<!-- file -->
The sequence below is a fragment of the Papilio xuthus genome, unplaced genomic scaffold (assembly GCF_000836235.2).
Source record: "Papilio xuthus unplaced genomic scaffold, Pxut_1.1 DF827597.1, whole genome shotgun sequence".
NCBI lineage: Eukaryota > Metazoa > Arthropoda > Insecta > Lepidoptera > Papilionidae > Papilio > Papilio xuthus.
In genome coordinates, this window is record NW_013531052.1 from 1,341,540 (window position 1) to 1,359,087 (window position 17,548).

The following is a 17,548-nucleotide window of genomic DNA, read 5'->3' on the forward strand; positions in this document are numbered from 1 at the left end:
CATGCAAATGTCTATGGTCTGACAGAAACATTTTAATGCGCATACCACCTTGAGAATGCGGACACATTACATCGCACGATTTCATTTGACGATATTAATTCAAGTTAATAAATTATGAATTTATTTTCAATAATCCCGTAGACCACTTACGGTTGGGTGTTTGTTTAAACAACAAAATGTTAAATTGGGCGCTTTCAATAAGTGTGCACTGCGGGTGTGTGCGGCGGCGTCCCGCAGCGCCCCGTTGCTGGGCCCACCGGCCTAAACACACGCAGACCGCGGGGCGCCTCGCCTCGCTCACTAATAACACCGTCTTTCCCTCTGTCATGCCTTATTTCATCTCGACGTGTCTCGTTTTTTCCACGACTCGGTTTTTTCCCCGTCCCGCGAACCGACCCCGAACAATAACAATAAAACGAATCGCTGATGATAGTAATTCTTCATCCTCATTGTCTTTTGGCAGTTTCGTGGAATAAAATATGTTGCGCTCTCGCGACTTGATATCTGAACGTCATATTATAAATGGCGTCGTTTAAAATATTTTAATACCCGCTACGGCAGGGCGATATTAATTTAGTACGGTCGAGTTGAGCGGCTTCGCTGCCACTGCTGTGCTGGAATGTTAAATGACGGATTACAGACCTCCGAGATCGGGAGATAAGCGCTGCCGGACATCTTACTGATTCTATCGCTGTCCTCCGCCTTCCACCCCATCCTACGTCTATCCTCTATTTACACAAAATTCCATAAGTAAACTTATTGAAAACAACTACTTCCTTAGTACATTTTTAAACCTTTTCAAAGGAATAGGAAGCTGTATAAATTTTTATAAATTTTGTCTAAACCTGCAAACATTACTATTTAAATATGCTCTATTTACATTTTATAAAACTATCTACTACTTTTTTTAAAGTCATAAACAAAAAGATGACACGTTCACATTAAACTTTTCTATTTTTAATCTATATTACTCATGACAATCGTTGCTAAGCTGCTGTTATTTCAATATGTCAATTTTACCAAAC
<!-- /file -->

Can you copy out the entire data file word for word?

The sequence below is a fragment of the Papilio xuthus genome, unplaced genomic scaffold (assembly GCF_000836235.2).
Source record: "Papilio xuthus unplaced genomic scaffold, Pxut_1.1 DF827597.1, whole genome shotgun sequence".
NCBI lineage: Eukaryota > Metazoa > Arthropoda > Insecta > Lepidoptera > Papilionidae > Papilio > Papilio xuthus.
In genome coordinates, this window is record NW_013531052.1 from 1,341,540 (window position 1) to 1,359,087 (window position 17,548).

The following is a 17,548-nucleotide window of genomic DNA, read 5'->3' on the forward strand; positions in this document are numbered from 1 at the left end:
CATGCAAATGTCTATGGTCTGACAGAAACATTTTAATGCGCATACCACCTTGAGAATGCGGACACATTACATCGCACGATTTCATTTGACGATATTAATTCAAGTTAATAAATTATGAATTTATTTTCAATAATCCCGTAGACCACTTACGGTTGGGTGTTTGTTTAAACAACAAAATGTTAAATTGGGCGCTTTCAATAAGTGTGCACTGCGGGTGTGTGCGGCGGCGTCCCGCAGCGCCCCGTTGCTGGGCCCACCGGCCTAAACACACGCAGACCGCGGGGCGCCTCGCCTCGCTCACTAATAACACCGTCTTTCCCTCTGTCATGCCTTATTTCATCTCGACGTGTCTCGTTTTTTCCACGACTCGGTTTTTTCCCCGTCCCGCGAACCGACCCCGAACAATAACAATAAAACGAATCGCTGATGATAGTAATTCTTCATCCTCATTGTCTTTTGGCAGTTTCGTGGAATAAAATATGTTGCGCTCTCGCGACTTGATATCTGAACGTCATATTATAAATGGCGTCGTTTAAAATATTTTAATACCCGCTACGGCAGGGCGATATTAATTTAGTACGGTCGAGTTGAGCGGCTTCGCTGCCACTGCTGTGCTGGAATGTTAAATGACGGATTACAGACCTCCGAGATCGGGAGATAAGCGCTGCCGGACATCTTACTGATTCTATCGCTGTCCTCCGCCTTCCACCCCATCCTACGTCTATCCTCTATTTACACAAAATTCCATAAGTAAACTTATTGAAAACAACTACTTCCTTAGTACATTTTTAAACCTTTTCAAAGGAATAGGAAGCTGTATAAATTTTTATAAATTTTGTCTAAACCTGCAAACATTACTATTTAAATATGCTCTATTTACATTTTATAAAACTATCTACTACTTTTTTTAAAGTCATAAACAAAAAGATGACACGTTCACATTAAACTTTTCTATTTTTAATCTATATTACTCATGACAATCGTTGCTAAGCTGCTGTTATTTCAATATGTCAATTTTACCAAAC